The coming of a new year is a time for reflection and focus. While New Year’s resolutions are traditionally the province of individuals, 2018 requires collective thought and purpose at the communal level.
Populist spasms in the United States and Europe and the abdication of responsibility by higher levels of government have devolved new burdens to cities, often without the concomitant delegation of capacity or resources. The complex nature of economic, social and environmental challenges today have also elevated cities because their leaders think and act across disciplines and sectors rather than in bureaucratic compartments and specialized silos.
If cities are going to survive and thrive during this tumultuous period, they need to embrace both a new philosophy and practice of problem solving, what Jeremy Nowak and I call New Localism. (Our book of the same name is scheduled to be published a week from today).
Here are my five resolutions for cities in 2018.
Resolution #1: Reimagine Power
Conventional wisdom tells us that cities are powerless, “mere creatures of states,” subordinate political units of nations. In this view, cities have no natural powers, only governmental powers devolved by higher levels of government.
Yet power in the 21st century is not what it used to be. It is less confined to the authority of government alone and more fueled by the market potential that comes from the concentration of economic, physical, and social assets in real places. It is less defined by scales of influence distributed across layers of government and more derived from sources of civic strength that come from collaborating across sectors.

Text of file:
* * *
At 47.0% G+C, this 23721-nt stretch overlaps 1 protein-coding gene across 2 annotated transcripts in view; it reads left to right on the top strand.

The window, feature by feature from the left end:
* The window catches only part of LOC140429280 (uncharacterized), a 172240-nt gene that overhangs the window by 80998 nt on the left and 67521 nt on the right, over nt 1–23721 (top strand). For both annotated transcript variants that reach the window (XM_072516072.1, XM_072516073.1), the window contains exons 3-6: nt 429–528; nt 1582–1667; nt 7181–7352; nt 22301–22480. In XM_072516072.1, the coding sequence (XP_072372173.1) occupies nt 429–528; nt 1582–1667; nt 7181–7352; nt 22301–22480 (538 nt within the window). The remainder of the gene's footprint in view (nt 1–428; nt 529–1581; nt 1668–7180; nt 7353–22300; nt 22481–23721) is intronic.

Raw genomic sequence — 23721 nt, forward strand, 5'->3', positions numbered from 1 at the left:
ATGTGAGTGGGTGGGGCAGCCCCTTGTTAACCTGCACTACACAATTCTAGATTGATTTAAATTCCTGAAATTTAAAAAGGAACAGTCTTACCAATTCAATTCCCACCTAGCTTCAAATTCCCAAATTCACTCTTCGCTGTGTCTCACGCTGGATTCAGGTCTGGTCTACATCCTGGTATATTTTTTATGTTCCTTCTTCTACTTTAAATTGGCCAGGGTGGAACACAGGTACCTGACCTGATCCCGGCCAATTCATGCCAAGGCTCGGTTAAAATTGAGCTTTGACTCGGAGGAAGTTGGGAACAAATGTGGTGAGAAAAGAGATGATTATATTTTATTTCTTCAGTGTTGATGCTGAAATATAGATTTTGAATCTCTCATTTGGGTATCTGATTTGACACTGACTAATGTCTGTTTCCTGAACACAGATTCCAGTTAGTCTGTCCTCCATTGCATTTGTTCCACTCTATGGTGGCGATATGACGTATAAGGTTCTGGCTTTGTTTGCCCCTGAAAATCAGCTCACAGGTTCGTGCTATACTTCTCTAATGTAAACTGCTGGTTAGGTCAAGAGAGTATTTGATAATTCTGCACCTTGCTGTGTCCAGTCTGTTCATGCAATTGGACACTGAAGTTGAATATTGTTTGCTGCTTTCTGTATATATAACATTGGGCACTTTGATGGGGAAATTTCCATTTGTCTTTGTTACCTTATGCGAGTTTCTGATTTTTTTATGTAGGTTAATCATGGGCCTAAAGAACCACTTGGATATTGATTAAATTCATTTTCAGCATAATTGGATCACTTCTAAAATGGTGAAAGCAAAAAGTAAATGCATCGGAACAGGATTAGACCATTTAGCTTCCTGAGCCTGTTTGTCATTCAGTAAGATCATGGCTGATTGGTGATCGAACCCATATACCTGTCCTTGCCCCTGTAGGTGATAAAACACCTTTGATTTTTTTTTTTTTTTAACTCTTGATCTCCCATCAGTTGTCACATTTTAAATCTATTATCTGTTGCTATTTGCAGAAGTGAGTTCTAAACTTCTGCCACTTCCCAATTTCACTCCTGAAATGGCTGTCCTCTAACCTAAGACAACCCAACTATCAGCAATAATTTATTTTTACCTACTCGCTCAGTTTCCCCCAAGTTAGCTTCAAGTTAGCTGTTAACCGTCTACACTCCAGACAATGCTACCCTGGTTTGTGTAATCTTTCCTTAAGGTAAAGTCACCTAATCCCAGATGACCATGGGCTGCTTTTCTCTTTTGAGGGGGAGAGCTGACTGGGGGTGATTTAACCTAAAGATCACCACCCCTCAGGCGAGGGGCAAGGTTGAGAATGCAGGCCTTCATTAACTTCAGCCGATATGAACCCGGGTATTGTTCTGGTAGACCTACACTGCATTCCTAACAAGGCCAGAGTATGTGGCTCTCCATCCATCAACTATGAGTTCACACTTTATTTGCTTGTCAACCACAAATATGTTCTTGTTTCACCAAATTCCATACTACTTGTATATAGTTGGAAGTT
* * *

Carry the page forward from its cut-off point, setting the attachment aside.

To be successful, cities must strive to identify and then unlock the multiple sources of government, market and civic power that they possess.
Resolution #2: Redefine Leadership
Cities are neither vertically integrated companies nor governments that act via command-and-control structures. They are rather networks of public, private and civic institutions that co-produce the economy and co-govern critical aspects of city life.
The essence of a successful city leader, therefore, is the ability to leverage the networked reality of urban power by bringing groups of people together to solve problems and do grand things that they cannot do by themselves. City leadership thus comes from the deployment of “soft” as well as “hard” power. Soft power requires the ability to convene, cajole and even shame private, civic, university and community leaders to come together and collaborate to compete and solve problems. This is community organizing at the highest level and it requires mayors and others to lead disparate actors towards common visions, tangible actions and sustained commitment.
Resolution #3: Repurpose Institutions
Leadership excels and thrives when it has the right institutional base and support. In a period when responsibilities have been radically devolved, the nexus between power, leadership and institutions is stronger and more necessary than ever.
Our book explores a group of institutions – the Cincinnati Center City Development Corporation (3CDC), the Central Indiana Corporate Partnership and the Copenhagen City & Port Development Corporation – that are designed to leverage their city’s market and civic power in ways that are financially generating, economically impactful and socially inclusive.